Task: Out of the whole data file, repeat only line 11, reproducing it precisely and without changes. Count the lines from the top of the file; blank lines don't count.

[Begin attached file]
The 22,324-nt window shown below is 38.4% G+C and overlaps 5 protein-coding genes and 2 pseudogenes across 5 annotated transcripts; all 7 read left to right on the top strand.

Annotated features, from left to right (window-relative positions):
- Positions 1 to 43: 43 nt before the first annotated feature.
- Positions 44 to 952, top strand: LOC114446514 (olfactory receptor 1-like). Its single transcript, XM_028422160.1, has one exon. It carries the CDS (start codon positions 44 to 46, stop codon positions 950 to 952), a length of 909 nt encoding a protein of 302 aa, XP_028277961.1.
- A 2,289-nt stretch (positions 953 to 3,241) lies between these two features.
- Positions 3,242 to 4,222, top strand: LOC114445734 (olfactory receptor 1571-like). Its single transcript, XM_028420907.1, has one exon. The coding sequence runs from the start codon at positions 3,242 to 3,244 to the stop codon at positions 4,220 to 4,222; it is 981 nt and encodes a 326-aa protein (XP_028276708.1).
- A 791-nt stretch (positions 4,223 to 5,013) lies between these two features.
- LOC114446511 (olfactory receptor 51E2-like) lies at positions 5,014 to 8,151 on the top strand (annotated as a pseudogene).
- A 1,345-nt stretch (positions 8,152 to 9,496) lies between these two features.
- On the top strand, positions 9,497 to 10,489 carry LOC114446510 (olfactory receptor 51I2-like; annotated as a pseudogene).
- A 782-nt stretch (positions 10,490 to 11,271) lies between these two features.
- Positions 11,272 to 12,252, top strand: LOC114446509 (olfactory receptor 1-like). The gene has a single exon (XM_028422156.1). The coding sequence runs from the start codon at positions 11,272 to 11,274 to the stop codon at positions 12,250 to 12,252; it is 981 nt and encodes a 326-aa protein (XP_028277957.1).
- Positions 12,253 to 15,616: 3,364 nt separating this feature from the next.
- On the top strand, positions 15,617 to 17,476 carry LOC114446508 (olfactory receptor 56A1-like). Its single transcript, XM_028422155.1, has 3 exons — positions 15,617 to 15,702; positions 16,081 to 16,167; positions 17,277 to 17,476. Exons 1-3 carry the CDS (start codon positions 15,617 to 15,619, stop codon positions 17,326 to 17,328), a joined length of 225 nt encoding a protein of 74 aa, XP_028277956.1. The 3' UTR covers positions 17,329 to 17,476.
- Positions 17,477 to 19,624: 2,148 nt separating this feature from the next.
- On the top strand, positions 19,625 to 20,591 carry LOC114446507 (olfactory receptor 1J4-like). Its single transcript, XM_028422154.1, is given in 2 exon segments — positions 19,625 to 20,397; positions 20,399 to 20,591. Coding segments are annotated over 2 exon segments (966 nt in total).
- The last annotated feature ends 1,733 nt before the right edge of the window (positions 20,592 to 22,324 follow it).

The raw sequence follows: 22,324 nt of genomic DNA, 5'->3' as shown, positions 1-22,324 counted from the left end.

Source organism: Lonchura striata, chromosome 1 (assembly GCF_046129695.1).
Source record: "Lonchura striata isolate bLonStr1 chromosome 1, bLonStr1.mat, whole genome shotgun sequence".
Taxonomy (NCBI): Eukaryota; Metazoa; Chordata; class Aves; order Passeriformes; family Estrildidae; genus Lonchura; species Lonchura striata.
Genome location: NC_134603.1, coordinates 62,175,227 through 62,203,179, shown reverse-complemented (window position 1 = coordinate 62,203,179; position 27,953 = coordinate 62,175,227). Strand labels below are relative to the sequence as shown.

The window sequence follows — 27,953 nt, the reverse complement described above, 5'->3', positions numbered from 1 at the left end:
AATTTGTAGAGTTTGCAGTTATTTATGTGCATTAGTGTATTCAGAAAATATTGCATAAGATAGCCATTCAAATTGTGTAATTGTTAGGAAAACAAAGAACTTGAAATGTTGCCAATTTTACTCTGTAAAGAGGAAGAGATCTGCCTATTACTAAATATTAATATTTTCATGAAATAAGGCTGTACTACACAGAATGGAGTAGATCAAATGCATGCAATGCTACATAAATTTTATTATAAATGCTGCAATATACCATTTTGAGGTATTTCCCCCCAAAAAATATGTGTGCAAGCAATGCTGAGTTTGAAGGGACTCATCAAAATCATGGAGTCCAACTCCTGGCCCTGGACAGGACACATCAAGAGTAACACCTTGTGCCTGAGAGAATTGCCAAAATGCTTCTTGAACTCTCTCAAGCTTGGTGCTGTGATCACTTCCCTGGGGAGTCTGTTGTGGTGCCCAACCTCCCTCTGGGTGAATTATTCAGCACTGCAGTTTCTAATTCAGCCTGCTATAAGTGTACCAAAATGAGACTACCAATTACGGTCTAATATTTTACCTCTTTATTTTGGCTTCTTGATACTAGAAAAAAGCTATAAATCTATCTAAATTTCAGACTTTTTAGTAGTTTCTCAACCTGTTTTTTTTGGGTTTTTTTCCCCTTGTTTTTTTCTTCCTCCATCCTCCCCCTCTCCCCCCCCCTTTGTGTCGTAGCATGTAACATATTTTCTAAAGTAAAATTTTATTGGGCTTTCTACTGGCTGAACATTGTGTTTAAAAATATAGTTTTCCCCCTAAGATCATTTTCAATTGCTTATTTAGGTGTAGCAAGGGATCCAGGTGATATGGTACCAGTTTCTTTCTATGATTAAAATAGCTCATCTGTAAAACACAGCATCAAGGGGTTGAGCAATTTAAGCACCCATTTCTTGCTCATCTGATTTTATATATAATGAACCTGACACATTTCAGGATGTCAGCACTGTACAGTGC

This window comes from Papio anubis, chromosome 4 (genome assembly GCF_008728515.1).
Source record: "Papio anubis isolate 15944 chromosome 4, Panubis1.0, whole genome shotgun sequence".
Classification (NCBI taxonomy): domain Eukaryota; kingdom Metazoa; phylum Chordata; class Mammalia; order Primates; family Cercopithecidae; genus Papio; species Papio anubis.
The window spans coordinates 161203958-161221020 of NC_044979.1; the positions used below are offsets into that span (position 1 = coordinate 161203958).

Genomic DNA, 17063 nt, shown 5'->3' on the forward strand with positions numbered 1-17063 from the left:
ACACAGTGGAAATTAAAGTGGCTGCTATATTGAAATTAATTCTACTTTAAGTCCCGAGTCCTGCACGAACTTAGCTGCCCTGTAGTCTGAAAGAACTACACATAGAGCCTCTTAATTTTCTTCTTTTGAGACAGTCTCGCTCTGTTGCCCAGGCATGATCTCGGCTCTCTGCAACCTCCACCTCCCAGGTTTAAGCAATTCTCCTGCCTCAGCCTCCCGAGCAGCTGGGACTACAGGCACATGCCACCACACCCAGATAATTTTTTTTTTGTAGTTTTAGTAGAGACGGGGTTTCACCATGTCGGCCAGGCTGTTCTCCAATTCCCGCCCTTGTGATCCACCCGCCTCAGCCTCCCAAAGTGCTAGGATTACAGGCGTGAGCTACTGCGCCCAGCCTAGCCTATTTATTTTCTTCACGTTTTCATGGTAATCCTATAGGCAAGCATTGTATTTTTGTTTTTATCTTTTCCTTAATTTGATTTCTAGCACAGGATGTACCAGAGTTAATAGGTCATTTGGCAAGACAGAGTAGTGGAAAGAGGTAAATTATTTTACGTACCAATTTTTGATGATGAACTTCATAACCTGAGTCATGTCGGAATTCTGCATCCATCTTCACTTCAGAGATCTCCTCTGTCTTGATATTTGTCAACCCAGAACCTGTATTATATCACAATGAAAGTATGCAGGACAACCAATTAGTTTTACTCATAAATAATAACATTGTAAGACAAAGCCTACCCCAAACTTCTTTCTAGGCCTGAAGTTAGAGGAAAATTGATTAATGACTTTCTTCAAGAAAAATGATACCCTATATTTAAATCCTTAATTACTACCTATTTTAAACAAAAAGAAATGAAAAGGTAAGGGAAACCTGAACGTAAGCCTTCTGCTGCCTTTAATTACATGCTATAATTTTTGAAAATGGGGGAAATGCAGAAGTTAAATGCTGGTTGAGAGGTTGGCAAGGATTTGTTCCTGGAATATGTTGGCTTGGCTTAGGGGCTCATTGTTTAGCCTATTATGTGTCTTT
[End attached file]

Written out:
- A 782-nt stretch (positions 10,490 to 11,271) lies between these two features.